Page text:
For most parents, the holidays are a time filled with family, friends and happiness.
While this is also true for mothers like us who have children with extreme medical needs, we have a special holiday wish -- that our children could experience and celebrate the season without debilitating pain for just one day. Oh the joy it would bring to watch our children tear open presents and run around at holiday parties without the fear of their skin falling off.
We each have a young son with a rare genetic skin condition called Epidermolysis Bullosa (EB), which makes every area of their fragile skin vulnerable to the slightest touch. Simple acts such as picking up our sons, pulling their pajama shirts over their heads, or even giving them a hug can have painful and irreversible consequences. These acts can cause their skin to blister and sheer completely off of their bodies.
Like thousands of parents of children suffering with EB, we are in a constant routine of waiting at doctors' appointments and surgical procedure rooms all in an effort to keep our boys' bodies as healthy as possible.
We devote hours every day to wrapping our boys in bandages and cleaning their sores. This dreaded ritual is currently all we can do to treat the open wounds the boys have all over their bodies, and to prevent new wounds from occurring.
As mothers, we play multiple roles in the lives of our boys: parent, advocate, nurse, educator and wound care expert. In a world in which most medical professionals have never encountered a patient with EB, we often find ourselves in the unexpected position of having to educate doctors on best practices for our children's care. Like many other special needs parents, we hope to reach a point at which we are no longer the "experts" on our children's condition.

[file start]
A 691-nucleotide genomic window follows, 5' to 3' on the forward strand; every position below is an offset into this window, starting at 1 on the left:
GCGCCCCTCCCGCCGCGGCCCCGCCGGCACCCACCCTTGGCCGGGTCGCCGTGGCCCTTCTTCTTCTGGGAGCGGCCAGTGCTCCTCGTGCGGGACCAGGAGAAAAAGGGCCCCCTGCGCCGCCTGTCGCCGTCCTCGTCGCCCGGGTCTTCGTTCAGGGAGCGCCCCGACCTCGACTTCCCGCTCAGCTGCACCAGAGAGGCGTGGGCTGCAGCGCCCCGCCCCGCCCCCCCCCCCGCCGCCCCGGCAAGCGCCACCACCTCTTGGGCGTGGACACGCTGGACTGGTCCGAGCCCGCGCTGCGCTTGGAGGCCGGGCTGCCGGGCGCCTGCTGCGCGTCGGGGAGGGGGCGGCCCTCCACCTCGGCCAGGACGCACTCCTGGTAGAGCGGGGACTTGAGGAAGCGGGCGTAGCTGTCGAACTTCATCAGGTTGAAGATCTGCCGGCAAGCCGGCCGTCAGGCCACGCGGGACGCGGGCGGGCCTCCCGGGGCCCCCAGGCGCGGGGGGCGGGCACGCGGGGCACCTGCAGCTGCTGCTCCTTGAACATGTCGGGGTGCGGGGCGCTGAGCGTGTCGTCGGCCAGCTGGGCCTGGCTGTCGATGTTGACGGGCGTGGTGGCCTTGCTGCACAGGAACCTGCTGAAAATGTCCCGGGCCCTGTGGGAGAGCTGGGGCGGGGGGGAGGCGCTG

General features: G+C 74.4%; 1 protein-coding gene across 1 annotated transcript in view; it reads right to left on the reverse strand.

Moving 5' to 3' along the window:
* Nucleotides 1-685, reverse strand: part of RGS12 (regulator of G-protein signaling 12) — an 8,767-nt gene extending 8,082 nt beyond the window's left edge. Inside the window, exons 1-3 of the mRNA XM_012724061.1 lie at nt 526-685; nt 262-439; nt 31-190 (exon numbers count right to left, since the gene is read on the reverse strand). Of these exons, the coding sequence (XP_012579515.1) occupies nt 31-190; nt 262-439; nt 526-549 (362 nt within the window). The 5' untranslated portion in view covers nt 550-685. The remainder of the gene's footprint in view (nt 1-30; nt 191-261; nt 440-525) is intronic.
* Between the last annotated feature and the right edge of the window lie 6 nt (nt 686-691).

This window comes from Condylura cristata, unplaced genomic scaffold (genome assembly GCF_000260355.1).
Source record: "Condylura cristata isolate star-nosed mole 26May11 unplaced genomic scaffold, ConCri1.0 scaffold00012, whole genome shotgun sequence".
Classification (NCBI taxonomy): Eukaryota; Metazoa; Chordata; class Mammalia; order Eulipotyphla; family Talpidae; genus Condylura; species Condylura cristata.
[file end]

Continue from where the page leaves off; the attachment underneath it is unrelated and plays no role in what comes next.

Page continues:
We have also learned the hard way what it feels like to be told, as we sat in the Neonatal Intensive Care Unit staring lovingly at our newborns, that there is neither a treatment nor cure for this condition. And worse, that our children will likely never get to enjoy the normal childhood experiences of playing on a Little League team, swinging from the monkey bars or roughhousing with cousins during holiday get-togethers.
Worst of all -- we live with the reality that our children will be considered "lucky" if they live until their teens or early adulthood. It is this truth -- that our sons have an expiration date -- that spurred us both into action.
The EB community is a family. Over the years, first separately and now together as the EB Research Partnership, we have worked to fund research aimed at treating and ultimately curing EB. We have made a lot of progress, funding over $4 million dollars of groundbreaking work, but there is much more to be done.
The name "EB Research Partnership" explains what we do and how we do it -- as partners. Together we are able to amplify each other's strengths and accomplish more than we ever could have on our own.
We raise our hands together, adorned with butterfly bracelets and charms, and we raise our voices to tell our stories. All of our work is based on the hope of raising awareness and funds for research so that one day we will find a cure and heal EB.
We are hopeful that one day our holiday wish will come true.
To learn more about our plight, spread awareness, or to help raise funding to cure EB, please visit our websites at www.ebresearch.org.